Except for the final three lines of the message, Jonathan couldn’t make head or tail from her rambling. Algorithms? NDA? A total mystery. What didn’t puzzle him was Victoria’s apparent preference for the exclamation mark. As if her nail got locked on the key. He sure could teach her a thing or two about writing. He left the mail unanswered and went in search of the clothes, she had mentioned.

The bag was from de Bijenkorf department store and sat under the low bench at the foot end of the bed. He pulled it out and emptied its contents on the bed. Five boxershorts, two shirts, a pair of jeans, five pairs of socks and a couple of Tees fell out. Five? That girl had plans for five days? Fat chance. Jonathan unwrapped a pair of boxershorts and held it up. He wasn’t too crazy about them, preferred the tighter slips that kept his balls in check. He ripped off the price tag. It was an easy choice. All he had to do was go to the party and find out what was going on. With a little luck he’d run into the mysterious Dallas Bard. If not, he could vanish around midnight, like a male version of Cinderella. No way he was going to stay with these freaks.

A knock on the door made him lose his balance. He pulled up the boxershorts and dashed over to the door.

In the hallway stood a waiter with a trolley, which held two silver-plated bell covers and a wine cooler with a bottle of what looked like champagne. Without a word, just a short nod to acknowledge Jonathan’s presence, the waiter pushed past him and went straight for the table. He folded out a white linen placemat, placed one of the silver covers in the exact middle and, with careful and measured movements, laid out the silverware. He popped the cork without so much as a soft fizz and poured a glass, then lowered the bottle back in the cooler. Water and ice cubes sloshed against the scratched silver. The man smoothed down the white napkin on his black-sleeved arm and looked at Jonathan, eagerness and expectation written all over his face.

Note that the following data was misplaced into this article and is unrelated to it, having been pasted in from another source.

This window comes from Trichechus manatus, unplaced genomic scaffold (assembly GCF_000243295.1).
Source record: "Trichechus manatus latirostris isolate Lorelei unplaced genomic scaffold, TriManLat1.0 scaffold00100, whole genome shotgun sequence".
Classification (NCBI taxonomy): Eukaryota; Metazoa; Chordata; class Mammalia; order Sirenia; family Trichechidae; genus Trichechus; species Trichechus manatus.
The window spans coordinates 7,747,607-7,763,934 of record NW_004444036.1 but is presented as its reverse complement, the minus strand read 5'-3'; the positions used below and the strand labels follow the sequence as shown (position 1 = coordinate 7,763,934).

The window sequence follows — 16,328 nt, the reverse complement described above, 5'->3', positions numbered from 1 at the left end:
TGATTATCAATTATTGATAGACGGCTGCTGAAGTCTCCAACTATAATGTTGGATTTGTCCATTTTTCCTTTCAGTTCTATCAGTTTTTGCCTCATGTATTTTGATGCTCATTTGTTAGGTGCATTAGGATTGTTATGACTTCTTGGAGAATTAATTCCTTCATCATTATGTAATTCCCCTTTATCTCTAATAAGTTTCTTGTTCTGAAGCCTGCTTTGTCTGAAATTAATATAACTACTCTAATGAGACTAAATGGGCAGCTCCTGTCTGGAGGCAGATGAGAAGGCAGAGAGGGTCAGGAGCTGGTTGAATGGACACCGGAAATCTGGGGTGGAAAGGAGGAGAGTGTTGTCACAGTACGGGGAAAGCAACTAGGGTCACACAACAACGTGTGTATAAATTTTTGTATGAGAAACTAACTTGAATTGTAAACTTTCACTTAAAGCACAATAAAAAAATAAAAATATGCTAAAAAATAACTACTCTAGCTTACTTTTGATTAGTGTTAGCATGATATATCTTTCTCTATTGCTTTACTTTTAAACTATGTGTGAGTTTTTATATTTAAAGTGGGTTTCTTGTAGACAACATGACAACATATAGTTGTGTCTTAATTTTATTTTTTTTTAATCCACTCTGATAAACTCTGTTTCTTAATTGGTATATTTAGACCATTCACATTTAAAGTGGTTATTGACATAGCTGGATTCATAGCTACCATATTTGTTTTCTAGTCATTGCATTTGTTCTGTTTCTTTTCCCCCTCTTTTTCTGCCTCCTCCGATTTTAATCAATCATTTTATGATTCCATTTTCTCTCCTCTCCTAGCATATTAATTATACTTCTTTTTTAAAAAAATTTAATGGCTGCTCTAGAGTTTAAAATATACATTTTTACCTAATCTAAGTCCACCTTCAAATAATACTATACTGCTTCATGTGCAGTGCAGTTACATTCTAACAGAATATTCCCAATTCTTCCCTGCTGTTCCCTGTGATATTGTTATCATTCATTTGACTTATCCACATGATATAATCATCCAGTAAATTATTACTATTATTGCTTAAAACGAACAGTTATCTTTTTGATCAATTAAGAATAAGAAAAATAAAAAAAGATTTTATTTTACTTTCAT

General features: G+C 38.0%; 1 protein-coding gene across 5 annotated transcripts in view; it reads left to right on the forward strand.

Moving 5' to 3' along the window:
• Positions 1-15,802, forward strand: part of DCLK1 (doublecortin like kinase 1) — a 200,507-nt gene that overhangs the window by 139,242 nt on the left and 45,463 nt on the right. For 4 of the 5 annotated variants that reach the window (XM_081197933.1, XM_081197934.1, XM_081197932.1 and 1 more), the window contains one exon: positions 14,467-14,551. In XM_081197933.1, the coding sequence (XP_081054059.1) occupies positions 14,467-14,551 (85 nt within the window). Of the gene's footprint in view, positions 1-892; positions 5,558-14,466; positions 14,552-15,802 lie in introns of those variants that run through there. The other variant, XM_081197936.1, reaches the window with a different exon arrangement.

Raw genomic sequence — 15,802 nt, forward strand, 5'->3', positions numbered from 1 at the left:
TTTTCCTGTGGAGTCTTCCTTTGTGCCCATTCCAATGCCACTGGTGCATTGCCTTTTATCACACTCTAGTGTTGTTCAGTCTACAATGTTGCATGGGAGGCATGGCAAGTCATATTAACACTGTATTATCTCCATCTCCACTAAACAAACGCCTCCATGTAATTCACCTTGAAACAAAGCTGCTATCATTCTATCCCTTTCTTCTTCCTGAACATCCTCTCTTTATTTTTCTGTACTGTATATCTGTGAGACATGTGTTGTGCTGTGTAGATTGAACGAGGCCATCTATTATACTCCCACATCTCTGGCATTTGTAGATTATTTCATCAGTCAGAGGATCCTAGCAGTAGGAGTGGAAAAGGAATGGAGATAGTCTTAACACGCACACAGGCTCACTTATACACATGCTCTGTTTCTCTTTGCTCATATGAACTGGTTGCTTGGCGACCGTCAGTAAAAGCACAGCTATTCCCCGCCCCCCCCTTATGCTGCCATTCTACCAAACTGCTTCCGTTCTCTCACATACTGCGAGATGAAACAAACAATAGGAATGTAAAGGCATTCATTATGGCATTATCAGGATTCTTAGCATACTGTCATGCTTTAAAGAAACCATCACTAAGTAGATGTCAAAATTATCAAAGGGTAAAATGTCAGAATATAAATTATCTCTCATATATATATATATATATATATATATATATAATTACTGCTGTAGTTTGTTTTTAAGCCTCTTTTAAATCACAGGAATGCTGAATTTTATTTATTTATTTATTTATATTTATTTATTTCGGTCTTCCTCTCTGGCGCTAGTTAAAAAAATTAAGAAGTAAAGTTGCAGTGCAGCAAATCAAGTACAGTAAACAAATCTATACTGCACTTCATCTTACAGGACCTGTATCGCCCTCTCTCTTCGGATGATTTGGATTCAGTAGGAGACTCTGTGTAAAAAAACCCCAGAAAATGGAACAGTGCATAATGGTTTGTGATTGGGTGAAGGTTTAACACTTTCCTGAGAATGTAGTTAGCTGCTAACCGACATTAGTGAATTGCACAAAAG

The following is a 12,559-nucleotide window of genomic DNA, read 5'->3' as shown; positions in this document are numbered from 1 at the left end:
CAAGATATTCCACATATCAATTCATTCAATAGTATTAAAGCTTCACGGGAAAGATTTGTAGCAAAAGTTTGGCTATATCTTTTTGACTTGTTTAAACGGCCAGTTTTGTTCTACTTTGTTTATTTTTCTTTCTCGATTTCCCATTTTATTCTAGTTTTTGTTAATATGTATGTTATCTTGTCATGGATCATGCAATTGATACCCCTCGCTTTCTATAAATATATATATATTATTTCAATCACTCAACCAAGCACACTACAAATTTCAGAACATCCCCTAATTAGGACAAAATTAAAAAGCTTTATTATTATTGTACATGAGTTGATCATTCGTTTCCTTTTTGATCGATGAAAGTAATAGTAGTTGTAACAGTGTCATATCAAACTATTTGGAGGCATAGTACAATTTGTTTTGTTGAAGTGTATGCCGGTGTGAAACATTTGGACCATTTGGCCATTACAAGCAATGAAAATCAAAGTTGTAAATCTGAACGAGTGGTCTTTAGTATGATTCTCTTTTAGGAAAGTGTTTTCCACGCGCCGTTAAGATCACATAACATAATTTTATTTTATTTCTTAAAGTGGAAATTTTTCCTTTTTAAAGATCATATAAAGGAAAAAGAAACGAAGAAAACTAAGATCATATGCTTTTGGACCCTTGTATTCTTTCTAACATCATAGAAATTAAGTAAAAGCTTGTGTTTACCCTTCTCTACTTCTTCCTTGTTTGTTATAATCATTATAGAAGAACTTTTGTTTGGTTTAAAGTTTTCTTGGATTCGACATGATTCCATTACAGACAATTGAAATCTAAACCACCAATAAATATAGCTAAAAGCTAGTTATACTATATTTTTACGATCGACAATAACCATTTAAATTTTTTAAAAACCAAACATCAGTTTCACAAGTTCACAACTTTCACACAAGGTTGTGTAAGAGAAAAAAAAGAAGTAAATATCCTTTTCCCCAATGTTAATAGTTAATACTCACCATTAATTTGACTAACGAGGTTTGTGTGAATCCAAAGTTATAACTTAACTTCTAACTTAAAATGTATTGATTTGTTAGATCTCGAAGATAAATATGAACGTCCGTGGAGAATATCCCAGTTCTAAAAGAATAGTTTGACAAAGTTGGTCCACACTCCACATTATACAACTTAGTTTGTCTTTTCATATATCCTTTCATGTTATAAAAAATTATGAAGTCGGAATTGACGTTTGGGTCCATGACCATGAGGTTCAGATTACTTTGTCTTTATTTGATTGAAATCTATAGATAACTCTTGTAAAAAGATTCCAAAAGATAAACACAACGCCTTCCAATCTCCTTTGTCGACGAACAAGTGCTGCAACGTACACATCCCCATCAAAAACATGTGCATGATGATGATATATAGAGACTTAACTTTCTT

Somewhat bewildered, Jonathan looked back, painfully aware of the pasty blubber that poured over the orange boxershort and not sure what the man exactly expected him to do. He folded his arms but dropped them immediately again. Victoria had mentioned a party, not some room service or whatever this was. The waiter must’ve made a mistake in the room number. And why not. This day seemed all about mistakes and mistaken identities. Jonathan stared at the well-groomed man, but waiter’s face didn’t reveal a thing. Only in his eyes gleamed something that looked pretty much like contempt. Physically paralyzed by the man’s frosty stare, Jonathan’s mind raced. What the hell did he want? Was he going to stand there and watch him eat?

After what seemed an hour, the man shrugged and turned on his heels. With a barely audible hiss he strode to the door, closing behind him without a word.

A tip. He had waited for a tip. The words shot through Jonathan’s brain like an arrow of ice. It took him a few minutes to get his bearings back.


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